Lance, the son of Canadian billionaire investor, and collector of vintage Ferraris, Lawrence Stroll, began his motor sport career - as they so often do – in karts, the youngster enjoying success in his native Canada and North America.
Nominated by the Federation de Sport Automobile du Québec as Rookie of the Year in 2008, that same year he also won the Coupe de Montreal Championship and was crowned Canadian Champion the same year. In 2009 he won Driver of the Year.
In 2010 he won no fewer than four titles in the Florida Winter Tour, in the Canadian ASN Championship and the Coupe de Quebec.
2010 also marked the youngster's recruitment to the Ferrari Driver Academy (FDA), at 11, the youngest driver to enter the Maranello program.
“We are pleased to welcome Lance to our group,” commented FDA boss Luca Baldisserri. “He is very young, but he has already shown in karting that he is exceptionally talented. We will follow him step by step in his forthcoming events in North America and he will soon also take part in our courses at Maranello.”
In 2011, now competing with the Dino Chiesa Team in the Italian Kart Championship, Lance finished eighteenth in the WSK Euro Series and ninth in the KF3 class championship.
In 2012, he continued with the team and won the Las Vegas Trophy, also finishing fourth in the WSK Masters, fifth in the World Championship CIK-FIA, eighth in the Euro CIK-FIA and twelfth in the WSK Euro.
In 2013, Lance competed in the KF category in the CIK and WSK championships once again with Chiesa Corse team and was recognised as the best rookie.
In 2014, still only 15, he made the switch to single-seaters, winning the Italian Formula 4 Championship.
Lance kicked off 2015 by winning the New Zealand-based Toyota Racing Series, recording 10 podiums – including four wins – from 16 race starts.
He also contested the FIA Euro F3 Series with the Italian Prema team finishing the season fifth overall, winning one race and achieving 17 top-six overall race finishes.
The youngster concluded a hectic 50-race season by making his debut in the Macau Formula 3 Grand Prix.
In November, Lance was confirmed as a member of Williams Young Driver Development Programme.
"We have identified Lance as a promising talent for the future and we are happy to provide our support to his development as a driver," said Claire Williams. "We look forward to working with Lance in 2016 and to the success he can achieve in the future."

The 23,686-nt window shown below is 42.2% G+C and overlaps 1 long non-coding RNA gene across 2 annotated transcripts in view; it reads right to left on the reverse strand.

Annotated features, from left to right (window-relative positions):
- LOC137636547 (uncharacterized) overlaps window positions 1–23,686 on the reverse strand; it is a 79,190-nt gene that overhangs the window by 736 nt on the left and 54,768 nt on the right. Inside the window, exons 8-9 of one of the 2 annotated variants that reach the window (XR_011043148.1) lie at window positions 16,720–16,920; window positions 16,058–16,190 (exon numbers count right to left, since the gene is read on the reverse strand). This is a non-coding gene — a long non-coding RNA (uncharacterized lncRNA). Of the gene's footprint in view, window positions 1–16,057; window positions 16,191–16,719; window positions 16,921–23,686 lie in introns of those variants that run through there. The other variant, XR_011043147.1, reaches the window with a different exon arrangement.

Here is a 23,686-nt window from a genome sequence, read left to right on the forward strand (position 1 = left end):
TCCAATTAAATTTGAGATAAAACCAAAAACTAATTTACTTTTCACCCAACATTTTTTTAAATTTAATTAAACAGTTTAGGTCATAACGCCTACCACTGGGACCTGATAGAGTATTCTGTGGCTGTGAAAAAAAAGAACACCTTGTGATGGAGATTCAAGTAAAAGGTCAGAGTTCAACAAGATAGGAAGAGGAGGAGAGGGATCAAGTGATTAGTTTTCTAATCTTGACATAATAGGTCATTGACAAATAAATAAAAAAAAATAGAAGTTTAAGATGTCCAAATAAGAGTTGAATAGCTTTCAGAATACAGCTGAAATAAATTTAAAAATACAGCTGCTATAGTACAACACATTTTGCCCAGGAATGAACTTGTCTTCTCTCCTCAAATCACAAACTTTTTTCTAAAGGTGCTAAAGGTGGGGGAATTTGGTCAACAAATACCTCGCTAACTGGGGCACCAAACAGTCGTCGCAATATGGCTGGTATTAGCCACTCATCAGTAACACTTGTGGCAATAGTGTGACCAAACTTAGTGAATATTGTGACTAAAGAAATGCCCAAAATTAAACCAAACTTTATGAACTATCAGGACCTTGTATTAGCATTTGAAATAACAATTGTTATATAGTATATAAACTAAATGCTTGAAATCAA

Lance remained with Prema in 2016 to contest the Euro F3 Series for a second season, though he began the year by finishing 5th in the Rolex 24 at Daytona in a Ford Chip Ganassi Racing entered Ford EcoBoost Prototype to become the youngest highest-placed overall finisher in the history of the event.
In Euro F3, Lance took eleven wins and claimed the title in the second race at Imola, over a hundred points clear of his main rival, Maximilian Gunther.
On 3 November, following weeks of speculation, Lance was confirmed as Valtteri Bottas' teammate at Williams for 2017.
"2017 is going to be a big learning curve for me," he admitted, "but I'm eager to absorb everything Williams can share with me so that I improve.
"I'll be taking things on a race-by-race, lap-by-lap basis and hopefully progress with experience like I did when I entered Formula 4 and then Formula 3.
"I've enjoyed success in karting, F4, Toyota Racing Series and most recently F3 - winning every category I've competed in - so I believe I have earned a shot in F1. I'm very thankful to everyone who has helped me to reach this level."
Though Lance is keen to dismiss claims that his drive was bought by his father, reputable sources claim that while his seat is not a 'pay drive', Lawrence Stroll has paid around $80m ($64) preparing his son for the F1 grid.
Having bought the Prema F3 team and hired former Ferrari senior engineer Luca Baldisserri to oversee the 2016 title winning programme, Stroll subsequently bought his son his own exclusive simulator at the Williams Grove HQ.
The youngster then went on a test programme at a number of race tracks including Monza, Hungary, Austin, Barcelona, Abu Dhabi and Silverstone in a 2014 Williams with a crew that included 5 Mercedes engineers - two of the German manufacturer's engines having been purchased in the process - and twenty other staff members.
Despite his age, ahead of his debut, Lance Stroll had spent more time and driven more miles in an F1 car than any 'rookie' before.
As it happens, despite the best efforts of some to cover it up, Lance's 'private world championship' continued for much of 2017, the youngster shunning the simulator for the opportunity to drive current tracks albeit in an old car.
At the end of his first full season, the jury is still out as far as Lance is concerned. While some see him as a kid who is able to play F1 for real thanks to his dad's money, others see him as a potential star.
Sadly, in his debut season, there was no real benchmark by which to judge him as his teammate, for much of the time, was going through the motions. Put it like this, Felipe was never going to put up the sort of resistance to Lance that Sergio Perez offered Esteban Ocon.
It wasn't until the fourth round that Lance got to see the chequered flag, while it was his home race (round 7) that he scored his first points.
On the other hand, he followed that result with a podium finish in Baku, which although somewhat fortuitous, was more than either Force India driver managed.
While there were a number of needless incidents, it was his qualifying performance that really caused concern, the youngster still appearing to struggle at season end.
After a wild start to the season which echoed his antics in F3, he soon settled down and it became noticeable that he excelled in difficult conditions, his qualifying performance in Monza being a prime example.